* The scientific reasons that gardeners are nicer than other people

Was it a hard sell, pitching a book about dirt to her publishers?

“It’s funny, because when I first wanted to write it I felt quite certain that everybody else would think it was a really good idea as well,” laughs White.

“I guess dirt’s not very sexy, but in some ways that helped me write the book, because I couldn’t just present it in the way I saw it, and realising I actually had to persuade other people to see it the way I did, to work backwards with it so that people could see dirt in the context of the landscape and gardens that they’re making.”

“I’m always looking at what I’m getting out of the soil, and the different ways you respond to it, and the different processes that are happening in it.”

The result is an accessible guide to the impact that soil – properly understood and treated – can have on gardens and the wider environment, and has all the makings of a New Zealand classic.

“Soil could become a really long complicated subject, but to have a good garden, you don’t need to know all the scientific and geological stuff,” says White.

“So really I’ve just looked at soil types by particle size – from clay, which is really fine, to fertile soils, which are the easiest for growing in, then to sand then to gravel which is quite a bit bigger… because actually the relationship between soil and water, soil and organic matter, is affected by the density of the soil, so that’s kind of the most important thing you need to understand.”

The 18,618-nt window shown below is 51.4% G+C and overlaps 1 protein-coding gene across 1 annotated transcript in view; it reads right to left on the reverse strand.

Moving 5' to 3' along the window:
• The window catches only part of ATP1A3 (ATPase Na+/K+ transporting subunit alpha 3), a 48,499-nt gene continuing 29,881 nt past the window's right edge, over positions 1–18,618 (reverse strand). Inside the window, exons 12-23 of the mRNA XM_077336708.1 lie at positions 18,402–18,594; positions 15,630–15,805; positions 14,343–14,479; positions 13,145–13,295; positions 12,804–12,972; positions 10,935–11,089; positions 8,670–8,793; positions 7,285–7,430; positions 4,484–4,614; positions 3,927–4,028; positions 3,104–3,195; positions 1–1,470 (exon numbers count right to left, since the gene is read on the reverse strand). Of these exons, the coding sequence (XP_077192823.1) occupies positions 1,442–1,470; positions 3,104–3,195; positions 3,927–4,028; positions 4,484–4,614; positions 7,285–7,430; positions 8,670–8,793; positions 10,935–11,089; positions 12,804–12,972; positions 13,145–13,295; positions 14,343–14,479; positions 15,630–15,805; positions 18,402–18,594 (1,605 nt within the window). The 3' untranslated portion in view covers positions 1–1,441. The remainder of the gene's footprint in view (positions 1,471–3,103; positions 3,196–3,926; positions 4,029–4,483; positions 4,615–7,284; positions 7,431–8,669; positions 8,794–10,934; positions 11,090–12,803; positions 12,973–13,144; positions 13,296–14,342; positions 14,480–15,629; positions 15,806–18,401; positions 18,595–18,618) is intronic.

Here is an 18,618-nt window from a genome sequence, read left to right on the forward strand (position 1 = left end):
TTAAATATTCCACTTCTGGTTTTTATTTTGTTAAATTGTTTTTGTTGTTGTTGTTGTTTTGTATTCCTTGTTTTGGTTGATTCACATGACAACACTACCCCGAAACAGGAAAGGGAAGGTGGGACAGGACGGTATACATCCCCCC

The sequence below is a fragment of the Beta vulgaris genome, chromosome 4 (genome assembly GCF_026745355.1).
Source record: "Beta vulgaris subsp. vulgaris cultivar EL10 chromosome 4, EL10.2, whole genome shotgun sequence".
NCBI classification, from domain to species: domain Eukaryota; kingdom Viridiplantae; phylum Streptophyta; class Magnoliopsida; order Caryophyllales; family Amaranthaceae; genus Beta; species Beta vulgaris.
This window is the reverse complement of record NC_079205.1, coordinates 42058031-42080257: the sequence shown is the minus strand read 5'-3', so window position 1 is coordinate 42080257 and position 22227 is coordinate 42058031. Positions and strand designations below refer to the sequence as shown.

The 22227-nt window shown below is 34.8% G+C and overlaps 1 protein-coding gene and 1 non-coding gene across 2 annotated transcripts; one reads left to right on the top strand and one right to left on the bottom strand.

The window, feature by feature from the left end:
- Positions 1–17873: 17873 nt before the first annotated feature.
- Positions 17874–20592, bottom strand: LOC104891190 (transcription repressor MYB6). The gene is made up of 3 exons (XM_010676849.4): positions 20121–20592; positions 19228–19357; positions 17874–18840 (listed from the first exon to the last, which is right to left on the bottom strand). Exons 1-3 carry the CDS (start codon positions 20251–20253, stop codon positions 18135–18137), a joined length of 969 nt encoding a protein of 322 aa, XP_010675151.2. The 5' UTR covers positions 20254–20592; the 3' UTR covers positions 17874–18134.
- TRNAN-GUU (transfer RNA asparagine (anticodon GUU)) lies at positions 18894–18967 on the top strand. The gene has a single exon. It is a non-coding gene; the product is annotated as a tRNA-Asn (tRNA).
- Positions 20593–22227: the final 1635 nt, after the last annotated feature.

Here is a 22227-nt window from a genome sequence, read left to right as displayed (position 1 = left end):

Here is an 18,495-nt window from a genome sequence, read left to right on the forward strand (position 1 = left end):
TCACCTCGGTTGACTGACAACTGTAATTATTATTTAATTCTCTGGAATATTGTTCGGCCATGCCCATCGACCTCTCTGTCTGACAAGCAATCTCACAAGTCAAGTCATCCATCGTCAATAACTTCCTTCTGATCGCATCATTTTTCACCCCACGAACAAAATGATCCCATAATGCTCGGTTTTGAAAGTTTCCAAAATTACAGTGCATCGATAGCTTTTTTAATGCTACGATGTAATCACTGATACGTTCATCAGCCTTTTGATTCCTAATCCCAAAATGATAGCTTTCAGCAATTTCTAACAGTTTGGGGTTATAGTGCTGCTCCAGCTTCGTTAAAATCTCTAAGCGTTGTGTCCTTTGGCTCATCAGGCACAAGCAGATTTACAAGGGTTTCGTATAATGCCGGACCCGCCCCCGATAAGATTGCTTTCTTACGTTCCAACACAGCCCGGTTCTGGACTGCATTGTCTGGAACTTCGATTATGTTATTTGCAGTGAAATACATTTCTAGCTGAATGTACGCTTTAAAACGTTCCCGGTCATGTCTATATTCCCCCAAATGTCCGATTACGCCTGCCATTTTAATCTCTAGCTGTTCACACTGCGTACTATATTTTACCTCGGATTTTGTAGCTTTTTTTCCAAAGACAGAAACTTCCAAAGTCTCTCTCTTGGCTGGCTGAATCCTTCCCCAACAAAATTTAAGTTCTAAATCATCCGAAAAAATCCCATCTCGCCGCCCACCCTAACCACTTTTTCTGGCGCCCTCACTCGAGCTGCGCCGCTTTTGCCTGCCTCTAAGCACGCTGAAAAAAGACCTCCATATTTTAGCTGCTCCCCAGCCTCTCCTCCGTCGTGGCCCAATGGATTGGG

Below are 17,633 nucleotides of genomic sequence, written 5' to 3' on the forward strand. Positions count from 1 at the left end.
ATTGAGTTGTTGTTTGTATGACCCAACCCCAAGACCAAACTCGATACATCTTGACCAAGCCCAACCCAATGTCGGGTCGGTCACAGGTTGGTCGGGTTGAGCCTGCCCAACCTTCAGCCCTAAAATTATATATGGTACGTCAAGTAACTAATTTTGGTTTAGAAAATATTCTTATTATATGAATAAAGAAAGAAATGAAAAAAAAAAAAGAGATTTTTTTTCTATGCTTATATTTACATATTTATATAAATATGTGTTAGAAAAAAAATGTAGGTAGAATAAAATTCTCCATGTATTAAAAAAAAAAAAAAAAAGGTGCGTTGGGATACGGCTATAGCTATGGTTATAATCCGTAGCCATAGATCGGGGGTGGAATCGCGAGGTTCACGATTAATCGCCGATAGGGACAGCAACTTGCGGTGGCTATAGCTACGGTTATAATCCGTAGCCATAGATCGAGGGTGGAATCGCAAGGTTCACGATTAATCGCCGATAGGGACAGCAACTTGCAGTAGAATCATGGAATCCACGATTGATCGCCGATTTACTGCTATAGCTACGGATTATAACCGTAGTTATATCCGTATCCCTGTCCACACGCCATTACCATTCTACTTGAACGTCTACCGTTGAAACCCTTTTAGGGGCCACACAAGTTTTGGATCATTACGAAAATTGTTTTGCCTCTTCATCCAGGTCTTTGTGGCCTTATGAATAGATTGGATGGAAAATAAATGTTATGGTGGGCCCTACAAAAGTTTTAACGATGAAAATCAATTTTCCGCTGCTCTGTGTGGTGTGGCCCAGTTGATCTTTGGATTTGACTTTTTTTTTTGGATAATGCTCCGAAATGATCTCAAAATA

“In lots of ways this is just a book about how to garden, it’s not a soil specialty book. It’s my opinion, with 20 years of experience in garden maintenance and landscape design, on how to garden. And my opinion is that if you want to be a good gardener, you need to think about how dirt works.

“I mean, how do you garden? You dig a hole in the dirt, you put a seed in the dirt, it’s all about the dirt, and yet all the books, all the information, starts above ground. And all the questions are, “What’s that plant? How’s it going to grow? How do I prune it? Where do I put it?’

“And to be honest once you know what’s going on underneath, you’re actually going to work the rest out pretty quickly.”

And it’s an issue that’s far bigger than just better gardens.

“In terms of resources, dirt is equal in essential value as water,” says White.

“While at the moment we live in pretty plentiful times with lots of fertile ground to take from, you only have to look at parts of the world that humans have been occupying for long periods of time to start to see what you end up with when your soil reserves become salinated, eroded and depleted.